When God speaks, things happen. When God said, ‘Let there be light’ light happened. When we share the gospel, God’s word is active there too. God speaks through human beings, and things happen. Cities repent. Lives are spared. Fishermen become disciples, and disciples become apostles, and apostles end up sharing a message that changes the course of history.

The kingdom of God is here, and Jesus, the Lord of love, is king. Let us join with the saints throughout history in sharing that good news. AMEN.


Preached at Fairhaven United Methodist Church and Spencer United Methodist Church, 1/25/2015





God’s Call

Scripture Readings:  I Samuel 3:1-20, John 1: 43-51

Back around 500 years before Jesus was born, the prophet Isaiah wrote to the people of Israel:

“Thus says God, the LORD, who created the heavens and stretched them out… ‘I am the LORD, I have called you in righteousness, I have taken you by the hand…’” (Isaiah 42:5-6)

Today we have two scripture readings that tell the stories of people being called by God. In the case of Samuel in the Old Testament, God’s call was to a long life of ministry as Israel’s prophet. In the case of Philip and Nathaniel, in the New Testament, even though they were life-long disciples of Jesus, they were never ‘ordained’ as we would think of it. Both of these stories have something to say to us as laypeople who are called by God.

In the Old Testament reading we see God calling the boy Samuel. The first thing I notice is Samuel is a boy – we don’t know exactly how old, but probably between the ages of six and ten – definitely pre-teen. It’s good to know we are never too young to called by God. (We are never too old to be called by God either. Or too small, or too insignificant, or too poor, or too uneducated, or too unmarried, or any of those things we think hold us back in life.) Samuel was poor, and alone, and small, and he didn’t really understand the job he had been given to do in the temple.

In fact it’s unusual that a child was given a job in the temple in the first place. How that came about is of interest. First, his mother prayed for him. Samuel’s mom, Hannah, for a long time was not able to have kids. So she went to the temple and prayed that if God would give her a son, she would give that child back to God. Eli the priest overheard her prayer and said, “God grant you what you’ve asked for.” A few years later Hannah was back in the temple and gave the child to Eli, who became like a father to Samuel. Eli raised him, and trained him, and loved him.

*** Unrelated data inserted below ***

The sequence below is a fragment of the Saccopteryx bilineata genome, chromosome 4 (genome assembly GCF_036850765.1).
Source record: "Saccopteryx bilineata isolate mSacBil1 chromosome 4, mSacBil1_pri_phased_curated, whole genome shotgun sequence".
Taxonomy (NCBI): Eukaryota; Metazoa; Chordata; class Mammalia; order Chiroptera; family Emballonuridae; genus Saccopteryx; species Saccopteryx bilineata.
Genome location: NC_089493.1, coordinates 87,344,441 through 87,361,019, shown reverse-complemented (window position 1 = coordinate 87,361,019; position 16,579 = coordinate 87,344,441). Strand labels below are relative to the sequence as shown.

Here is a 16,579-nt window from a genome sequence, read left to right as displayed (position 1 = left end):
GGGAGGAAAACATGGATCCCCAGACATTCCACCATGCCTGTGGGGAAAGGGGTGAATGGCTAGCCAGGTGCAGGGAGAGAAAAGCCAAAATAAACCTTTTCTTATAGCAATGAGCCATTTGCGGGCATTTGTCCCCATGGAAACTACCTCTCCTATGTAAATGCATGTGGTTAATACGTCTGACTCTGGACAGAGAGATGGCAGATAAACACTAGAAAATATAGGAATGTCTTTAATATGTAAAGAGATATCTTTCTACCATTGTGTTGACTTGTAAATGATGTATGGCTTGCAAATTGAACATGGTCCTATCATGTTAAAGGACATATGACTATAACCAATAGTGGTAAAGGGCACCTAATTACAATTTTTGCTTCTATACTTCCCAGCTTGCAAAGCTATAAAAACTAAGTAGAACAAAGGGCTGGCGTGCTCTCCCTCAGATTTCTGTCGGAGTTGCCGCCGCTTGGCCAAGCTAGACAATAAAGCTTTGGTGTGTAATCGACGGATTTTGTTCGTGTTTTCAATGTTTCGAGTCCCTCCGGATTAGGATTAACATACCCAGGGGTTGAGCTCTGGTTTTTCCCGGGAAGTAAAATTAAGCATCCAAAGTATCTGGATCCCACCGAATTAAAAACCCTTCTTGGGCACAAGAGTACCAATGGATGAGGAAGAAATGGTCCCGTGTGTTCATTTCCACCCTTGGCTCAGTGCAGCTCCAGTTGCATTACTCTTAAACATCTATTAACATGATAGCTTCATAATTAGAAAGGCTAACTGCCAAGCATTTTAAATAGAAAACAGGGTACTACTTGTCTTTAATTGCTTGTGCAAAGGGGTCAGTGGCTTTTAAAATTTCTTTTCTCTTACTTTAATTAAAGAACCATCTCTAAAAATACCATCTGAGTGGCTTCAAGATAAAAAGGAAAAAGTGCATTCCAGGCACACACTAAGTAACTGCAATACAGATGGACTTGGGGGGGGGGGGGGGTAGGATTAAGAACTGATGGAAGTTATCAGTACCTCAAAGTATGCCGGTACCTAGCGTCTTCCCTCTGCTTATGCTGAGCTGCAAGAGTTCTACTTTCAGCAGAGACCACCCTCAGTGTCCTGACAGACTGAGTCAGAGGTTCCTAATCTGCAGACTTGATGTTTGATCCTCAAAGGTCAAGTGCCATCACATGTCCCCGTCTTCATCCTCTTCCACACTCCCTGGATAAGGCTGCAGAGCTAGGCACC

There was just one down-side to this arrangement: Eli had two older sons who also worked in the temple, and they were – depending on your Bible translation – “worthless”, “scoundrels”, “sons of pestilence”, “public menaces”. They “had no regard for the Lord”. They were stealing meat from people’s temple sacrifices – not behind their backs, but to their faces, bullying them out of what the people brought to offer to God. And they were having their way with the women who helped out in the temple. And Eli wasn’t a strong enough character to keep his sons in line.

How much Samuel knew about all this, we don’t know. What we do know is that when God called Samuel, he didn’t recognize God’s voice. Samuel hadn’t been taught to know God. But God’s call cannot be thwarted by the sins of others… or by the environment we’re raised in… or by our own lack of knowledge. When Samuel thinks Eli is calling him, and Eli keeps saying, “it wasn’t me” – God calls again and again. God never gives up. Finally Eli realizes it’s God who is calling the boy and tells Samuel to respond, “speak, Lord, for your servant is listening”. That’s a great phrase to remember for our own prayer-time: ‘speak, Lord, for your servant is listening’.

That’s as far into the story as the lectionary reading takes us, to verse 10. But there’s more to the story and I hate leaving a story half-told!

Let me approach the second half from a slightly different angle. Have you ever felt nervous about the possibility that God might call you to something you don’t want to do? I know I have. There was a time when I was younger when I was afraid God might call me to be an overseas missionary. (Nowadays I would love to go but I have obligations that keep me here. Funny how things like that change!) But what Samuel was called to do is something I’m glad I’m not called to do.

God gave Samuel bad news – very bad news – to give to the man who was like a father to him. God told Samuel that a prophecy given years ago against Eli’s sons is about to come true. Eli’s family line is about to end. Samuel ends up not sleeping for the rest of the night, and in the morning, he tries to carry on as if nothing has happened. But Eli says, “What did God tell you? Tell me the whole story and don’t leave anything out.” So Samuel reluctantly tells Eli what God said. Eli doesn’t get angry; he replies with resignation… a sad end to a sad story. But the people of Israel soon realize they have in Samuel a man of God, someone who can be trusted. Samuel – this young boy with nothing to his name – was called by God and became one of the greatest prophets ancient Israel ever knew.